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      Carbon Dioxide Improves Phosphorus Nutrition by Facilitating the Remobilization of Phosphorus From the Shoot Cell Wall in Rice ( Oryza sativa)

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          Phosphorus (P) starvation leads to increased reutilization of cell wall P in rice ( Oryza sativa). Carbon dioxide (CO 2) is involved not only in plant growth and development but also in the response to abiotic stresses. However, it remains unclear whether CO 2 affects the reutilization of cell wall P in rice when subjected to P deficiency. In the present study, elevated CO 2 (600 μl·L −1) significantly increased the soluble P content in shoots when compared with ambient CO 2 (400 μl·L −1). This positive effect was accompanied by an increase of pectin content, as well as an increase of pectin methylesterase (PME) activity, which results in P release from the shoot cell wall, making it available for plant growth. P deficiency significantly induced the expression of phosphate transporter genes ( OsPT2, OsPT6, and OsPT8) and decreased the P content in the xylem sap, but elevated CO 2 had no further effect, indicating that the increased soluble P content observed in shoots under elevated CO 2 is attributable to the reutilization of shoot cell wall P. Elevated CO 2 further increased the P deficiency-induced ethylene production in the shoots, and the addition of the ethylene precursor 1-amino-cyclopropane-1-carboxylic acid (ACC) mimicked this effect, while the addition of the ethylene inhibitor aminoethoxyvinylglycine (AVG) abolished this effect. These results further support the role of ethylene in the alleviation of P deficiency under elevated CO 2. Taken together, our results indicate that the improvement of P nutrition in rice by elevated CO 2 is mediated by increasing the shoot cell wall pectin content and PME activity, possibly via the ethylene signaling pathway.

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                Author and article information

                Front Plant Sci
                Front Plant Sci
                Front. Plant Sci.
                Frontiers in Plant Science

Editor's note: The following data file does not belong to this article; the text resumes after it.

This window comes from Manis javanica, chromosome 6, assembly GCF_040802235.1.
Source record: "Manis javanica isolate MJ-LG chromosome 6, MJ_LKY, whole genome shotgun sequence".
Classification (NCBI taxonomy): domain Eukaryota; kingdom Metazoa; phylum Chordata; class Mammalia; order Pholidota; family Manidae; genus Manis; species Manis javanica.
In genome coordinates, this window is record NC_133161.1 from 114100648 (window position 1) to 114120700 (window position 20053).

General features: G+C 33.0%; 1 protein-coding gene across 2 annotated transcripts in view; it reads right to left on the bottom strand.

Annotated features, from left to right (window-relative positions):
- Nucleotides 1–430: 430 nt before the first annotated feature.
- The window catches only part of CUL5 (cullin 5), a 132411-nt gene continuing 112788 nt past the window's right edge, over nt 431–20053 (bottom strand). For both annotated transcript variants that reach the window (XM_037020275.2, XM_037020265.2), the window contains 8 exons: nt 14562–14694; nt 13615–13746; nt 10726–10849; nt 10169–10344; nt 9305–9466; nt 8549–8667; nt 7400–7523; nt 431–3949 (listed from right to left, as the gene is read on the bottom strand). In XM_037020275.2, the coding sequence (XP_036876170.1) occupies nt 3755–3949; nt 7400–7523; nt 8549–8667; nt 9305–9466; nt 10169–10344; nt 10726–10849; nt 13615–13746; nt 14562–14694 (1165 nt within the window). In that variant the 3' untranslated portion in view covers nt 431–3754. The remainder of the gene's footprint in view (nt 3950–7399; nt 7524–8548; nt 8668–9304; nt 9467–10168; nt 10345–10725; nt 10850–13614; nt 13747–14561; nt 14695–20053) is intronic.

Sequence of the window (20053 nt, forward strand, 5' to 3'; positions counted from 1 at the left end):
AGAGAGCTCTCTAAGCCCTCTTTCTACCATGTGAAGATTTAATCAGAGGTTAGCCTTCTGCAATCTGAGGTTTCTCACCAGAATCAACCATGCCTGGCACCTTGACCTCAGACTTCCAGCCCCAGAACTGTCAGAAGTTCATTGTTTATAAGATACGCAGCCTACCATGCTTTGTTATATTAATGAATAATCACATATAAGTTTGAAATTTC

Frontiers Media S.A.
                22 May 2019
                : 10
                1 State Key Laboratory of Soil and Sustainable Agriculture, Institute of Soil Science, Chinese Academy of Sciences , Nanjing, China
                2 University of Chinese Academy of Sciences , Beijing, China
                Author notes

                Edited by: Benoit Schoefs, Le Mans Université, France

                Reviewed by: Qi Chen, Kunming University of Science and Technology, China; Chiou Tzyy-Jen, Agricultural Biotechnology Research Center, Academia Sinica, Taiwan

                *Correspondence: Ren Fang Shen, rfshen@

                This article was submitted to Plant Physiology, a section of the journal Frontiers in Plant Science

                Copyright © 2019 Zhu, Zhang, Dong and Shen.

                This is an open-access article distributed under the terms of the Creative Commons Attribution License (CC BY). The use, distribution or reproduction in other forums is permitted, provided the original author(s) and the copyright owner(s) are credited and that the original publication in this journal is cited, in accordance with accepted academic practice. No use, distribution or reproduction is permitted which does not comply with these terms.

                Page count
                Figures: 7, Tables: 1, Equations: 0, References: 46, Pages: 10, Words: 6409
                Funded by: Youth Innovation Promotion Association of CAS
                Award ID: 2015250
                Funded by: Natural Science Foundation of China 10.13039/501100001809
                Award ID: 31501825
                Plant Science
                Original Research


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